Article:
At the Bistro

Artist Ric Epley, 53, describes his upbringing as “dichotomous.” At home on Governor Street in Evansville, he was a tough city kid, but at his grandfather’s farm in Beech Creek, Ky., where he spent lots of time, he was “just like Opie Taylor.”

After graduating from Harrison High School and achieving a bachelor’s degree in psychology from the University of Southern Indiana, Epley moved to Denver for law school but never began classes. His plans changed when he accompanied friends to a modeling shoot and was asked to fill in for a model. Soon he was immersed in a world of art and relocated to Paris as a working model.

The urge to paint didn’t strike Epley until he returned home. Following a few more modeling gigs, jobs with insurance and advertising companies, and a stint mowing lawns, Epley, who now lives in Newburgh, Ind., found himself bothered by the fact that his house lacked decor. On impulse, he bought a canvas and paint from arts and crafts store Michaels, and with no formal training, he began to make brush strokes. “I learned to paint basically out of necessity because I didn’t have anything on my walls,” he says.

Epley produced about 20 pieces of art the first year he painted. Shortly after joining a studio, he had a dual art show with a friend. Together, they sold every painting. Epley, a father of two, distinctly remembers his children turning to him and exclaiming, “People like this!” Today, Epley’s clients include individuals and companies in Evansville, Indianapolis, Nashville, Tenn., and California — due largely, he says, to the relationships he built through the multimedia company he founded called Fusion New Media.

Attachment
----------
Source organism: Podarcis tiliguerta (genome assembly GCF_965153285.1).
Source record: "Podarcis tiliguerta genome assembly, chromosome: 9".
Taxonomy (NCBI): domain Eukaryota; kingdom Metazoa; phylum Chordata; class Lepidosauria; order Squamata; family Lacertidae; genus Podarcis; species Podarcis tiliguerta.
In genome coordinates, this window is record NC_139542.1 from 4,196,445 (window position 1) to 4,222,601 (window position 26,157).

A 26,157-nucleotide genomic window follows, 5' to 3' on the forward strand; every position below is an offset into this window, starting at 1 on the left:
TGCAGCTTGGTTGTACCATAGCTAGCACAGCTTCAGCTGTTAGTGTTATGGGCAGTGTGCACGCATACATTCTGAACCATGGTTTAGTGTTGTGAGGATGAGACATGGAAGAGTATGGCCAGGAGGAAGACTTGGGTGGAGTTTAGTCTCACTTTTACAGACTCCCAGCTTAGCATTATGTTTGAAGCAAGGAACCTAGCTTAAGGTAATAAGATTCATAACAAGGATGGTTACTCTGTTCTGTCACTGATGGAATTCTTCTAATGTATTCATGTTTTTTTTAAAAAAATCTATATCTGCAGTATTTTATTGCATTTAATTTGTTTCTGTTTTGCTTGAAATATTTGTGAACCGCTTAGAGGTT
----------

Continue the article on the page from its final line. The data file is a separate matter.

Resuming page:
His abstract paintings may appear simple on canvas, yet “they seem to have an emotion attached to them,” says Epley. A painting from his Blues Series, on display at Lorenzo’s Bistro and Bakery through the end of December, he “bled on, cried on, and actually set on fire.”

The seven-piece series, inspired by Epley’s love of blues music (especially local guitarist Tommy Stillwell), includes pieces in bold shades of azure, some with dramatic bursts of red, black, or white. One painting features an electric guitar — rare for Epley, as he does not often venture out of the realm of abstract.

“I’m not trying to be a provocateur,” Epley says. “I’m humble and grateful there’s some outlet I enjoy doing that people seem to like.”

For more information on Ric Epley’s artwork, visit

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